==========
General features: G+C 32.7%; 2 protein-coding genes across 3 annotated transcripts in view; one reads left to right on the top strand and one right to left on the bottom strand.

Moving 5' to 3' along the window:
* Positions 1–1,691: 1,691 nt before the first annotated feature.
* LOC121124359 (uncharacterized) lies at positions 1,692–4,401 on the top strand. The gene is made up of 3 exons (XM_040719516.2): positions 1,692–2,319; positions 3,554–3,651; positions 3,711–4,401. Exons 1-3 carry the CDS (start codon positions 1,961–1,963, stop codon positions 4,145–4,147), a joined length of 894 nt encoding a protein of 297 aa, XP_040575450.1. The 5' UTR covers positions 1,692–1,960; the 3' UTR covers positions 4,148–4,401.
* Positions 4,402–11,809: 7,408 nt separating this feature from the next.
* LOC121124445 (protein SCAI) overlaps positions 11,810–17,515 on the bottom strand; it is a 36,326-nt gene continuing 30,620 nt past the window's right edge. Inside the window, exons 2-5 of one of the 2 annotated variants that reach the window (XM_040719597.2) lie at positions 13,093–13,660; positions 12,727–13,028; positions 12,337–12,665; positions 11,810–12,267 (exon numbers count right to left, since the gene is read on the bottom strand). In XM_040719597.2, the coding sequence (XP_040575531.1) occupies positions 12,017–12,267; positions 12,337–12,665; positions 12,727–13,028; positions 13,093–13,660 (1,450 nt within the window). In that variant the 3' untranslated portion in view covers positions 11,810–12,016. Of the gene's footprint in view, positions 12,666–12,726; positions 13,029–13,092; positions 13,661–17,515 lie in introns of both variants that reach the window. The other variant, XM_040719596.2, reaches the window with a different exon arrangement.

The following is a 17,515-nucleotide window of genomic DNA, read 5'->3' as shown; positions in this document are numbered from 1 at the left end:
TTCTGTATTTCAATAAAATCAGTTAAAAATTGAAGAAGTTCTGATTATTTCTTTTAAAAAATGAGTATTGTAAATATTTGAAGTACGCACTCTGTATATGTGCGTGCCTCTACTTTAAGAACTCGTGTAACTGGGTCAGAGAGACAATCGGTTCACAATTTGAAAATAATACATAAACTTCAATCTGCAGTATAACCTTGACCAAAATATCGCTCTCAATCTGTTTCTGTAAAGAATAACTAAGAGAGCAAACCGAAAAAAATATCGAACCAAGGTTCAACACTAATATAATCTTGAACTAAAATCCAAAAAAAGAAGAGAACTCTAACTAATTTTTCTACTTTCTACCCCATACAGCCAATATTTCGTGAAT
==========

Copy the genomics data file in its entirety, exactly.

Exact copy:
General features: G+C 32.7%; 2 protein-coding genes across 3 annotated transcripts in view; one reads left to right on the top strand and one right to left on the bottom strand.

Moving 5' to 3' along the window:
* Positions 1–1,691: 1,691 nt before the first annotated feature.
* LOC121124359 (uncharacterized) lies at positions 1,692–4,401 on the top strand. The gene is made up of 3 exons (XM_040719516.2): positions 1,692–2,319; positions 3,554–3,651; positions 3,711–4,401. Exons 1-3 carry the CDS (start codon positions 1,961–1,963, stop codon positions 4,145–4,147), a joined length of 894 nt encoding a protein of 297 aa, XP_040575450.1. The 5' UTR covers positions 1,692–1,960; the 3' UTR covers positions 4,148–4,401.
* Positions 4,402–11,809: 7,408 nt separating this feature from the next.
* LOC121124445 (protein SCAI) overlaps positions 11,810–17,515 on the bottom strand; it is a 36,326-nt gene continuing 30,620 nt past the window's right edge. Inside the window, exons 2-5 of one of the 2 annotated variants that reach the window (XM_040719597.2) lie at positions 13,093–13,660; positions 12,727–13,028; positions 12,337–12,665; positions 11,810–12,267 (exon numbers count right to left, since the gene is read on the bottom strand). In XM_040719597.2, the coding sequence (XP_040575531.1) occupies positions 12,017–12,267; positions 12,337–12,665; positions 12,727–13,028; positions 13,093–13,660 (1,450 nt within the window). In that variant the 3' untranslated portion in view covers positions 11,810–12,016. Of the gene's footprint in view, positions 12,666–12,726; positions 13,029–13,092; positions 13,661–17,515 lie in introns of both variants that reach the window. The other variant, XM_040719596.2, reaches the window with a different exon arrangement.

The following is a 17,515-nucleotide window of genomic DNA, read 5'->3' as shown; positions in this document are numbered from 1 at the left end:
TTCTGTATTTCAATAAAATCAGTTAAAAATTGAAGAAGTTCTGATTATTTCTTTTAAAAAATGAGTATTGTAAATATTTGAAGTACGCACTCTGTATATGTGCGTGCCTCTACTTTAAGAACTCGTGTAACTGGGTCAGAGAGACAATCGGTTCACAATTTGAAAATAATACATAAACTTCAATCTGCAGTATAACCTTGACCAAAATATCGCTCTCAATCTGTTTCTGTAAAGAATAACTAAGAGAGCAAACCGAAAAAAATATCGAACCAAGGTTCAACACTAATATAATCTTGAACTAAAATCCAAAAAAAGAAGAGAACTCTAACTAATTTTTCTACTTTCTACCCCATACAGCCAATATTTCGTGAAT